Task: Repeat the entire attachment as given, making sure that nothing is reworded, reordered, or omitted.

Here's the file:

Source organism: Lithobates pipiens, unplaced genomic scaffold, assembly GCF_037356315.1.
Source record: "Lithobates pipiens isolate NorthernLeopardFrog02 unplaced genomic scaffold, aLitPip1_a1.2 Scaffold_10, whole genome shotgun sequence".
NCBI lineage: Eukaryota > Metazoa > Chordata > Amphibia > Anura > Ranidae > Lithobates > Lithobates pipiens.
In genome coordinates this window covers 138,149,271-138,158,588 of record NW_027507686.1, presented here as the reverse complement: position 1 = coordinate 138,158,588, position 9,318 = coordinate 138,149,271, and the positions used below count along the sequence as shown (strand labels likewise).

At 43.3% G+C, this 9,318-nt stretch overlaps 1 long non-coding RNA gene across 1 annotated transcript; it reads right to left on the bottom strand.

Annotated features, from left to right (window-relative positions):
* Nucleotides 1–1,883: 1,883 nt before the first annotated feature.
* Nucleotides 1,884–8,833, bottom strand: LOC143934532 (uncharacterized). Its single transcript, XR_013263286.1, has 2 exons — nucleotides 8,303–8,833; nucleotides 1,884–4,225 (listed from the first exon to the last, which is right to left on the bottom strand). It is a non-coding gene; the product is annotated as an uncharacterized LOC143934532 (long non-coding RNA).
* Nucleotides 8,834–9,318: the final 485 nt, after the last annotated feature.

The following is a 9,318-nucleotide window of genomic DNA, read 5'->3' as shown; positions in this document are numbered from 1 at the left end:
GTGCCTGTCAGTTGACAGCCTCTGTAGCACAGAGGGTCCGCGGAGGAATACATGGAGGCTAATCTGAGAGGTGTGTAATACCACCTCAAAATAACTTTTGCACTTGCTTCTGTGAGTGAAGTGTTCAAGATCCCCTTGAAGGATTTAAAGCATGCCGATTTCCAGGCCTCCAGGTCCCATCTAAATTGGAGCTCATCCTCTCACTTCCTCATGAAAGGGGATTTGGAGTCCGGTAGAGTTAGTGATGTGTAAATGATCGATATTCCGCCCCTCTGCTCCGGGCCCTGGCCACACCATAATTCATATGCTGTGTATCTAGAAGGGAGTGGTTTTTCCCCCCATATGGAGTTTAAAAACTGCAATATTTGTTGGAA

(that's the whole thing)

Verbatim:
Source organism: Lithobates pipiens, unplaced genomic scaffold, assembly GCF_037356315.1.
Source record: "Lithobates pipiens isolate NorthernLeopardFrog02 unplaced genomic scaffold, aLitPip1_a1.2 Scaffold_10, whole genome shotgun sequence".
NCBI lineage: Eukaryota > Metazoa > Chordata > Amphibia > Anura > Ranidae > Lithobates > Lithobates pipiens.
In genome coordinates this window covers 138,149,271-138,158,588 of record NW_027507686.1, presented here as the reverse complement: position 1 = coordinate 138,158,588, position 9,318 = coordinate 138,149,271, and the positions used below count along the sequence as shown (strand labels likewise).

At 43.3% G+C, this 9,318-nt stretch overlaps 1 long non-coding RNA gene across 1 annotated transcript; it reads right to left on the bottom strand.

Annotated features, from left to right (window-relative positions):
* Nucleotides 1–1,883: 1,883 nt before the first annotated feature.
* Nucleotides 1,884–8,833, bottom strand: LOC143934532 (uncharacterized). Its single transcript, XR_013263286.1, has 2 exons — nucleotides 8,303–8,833; nucleotides 1,884–4,225 (listed from the first exon to the last, which is right to left on the bottom strand). It is a non-coding gene; the product is annotated as an uncharacterized LOC143934532 (long non-coding RNA).
* Nucleotides 8,834–9,318: the final 485 nt, after the last annotated feature.

The following is a 9,318-nucleotide window of genomic DNA, read 5'->3' as shown; positions in this document are numbered from 1 at the left end:
GTGCCTGTCAGTTGACAGCCTCTGTAGCACAGAGGGTCCGCGGAGGAATACATGGAGGCTAATCTGAGAGGTGTGTAATACCACCTCAAAATAACTTTTGCACTTGCTTCTGTGAGTGAAGTGTTCAAGATCCCCTTGAAGGATTTAAAGCATGCCGATTTCCAGGCCTCCAGGTCCCATCTAAATTGGAGCTCATCCTCTCACTTCCTCATGAAAGGGGATTTGGAGTCCGGTAGAGTTAGTGATGTGTAAATGATCGATATTCCGCCCCTCTGCTCCGGGCCCTGGCCACACCATAATTCATATGCTGTGTATCTAGAAGGGAGTGGTTTTTCCCCCCATATGGAGTTTAAAAACTGCAATATTTGTTGGAA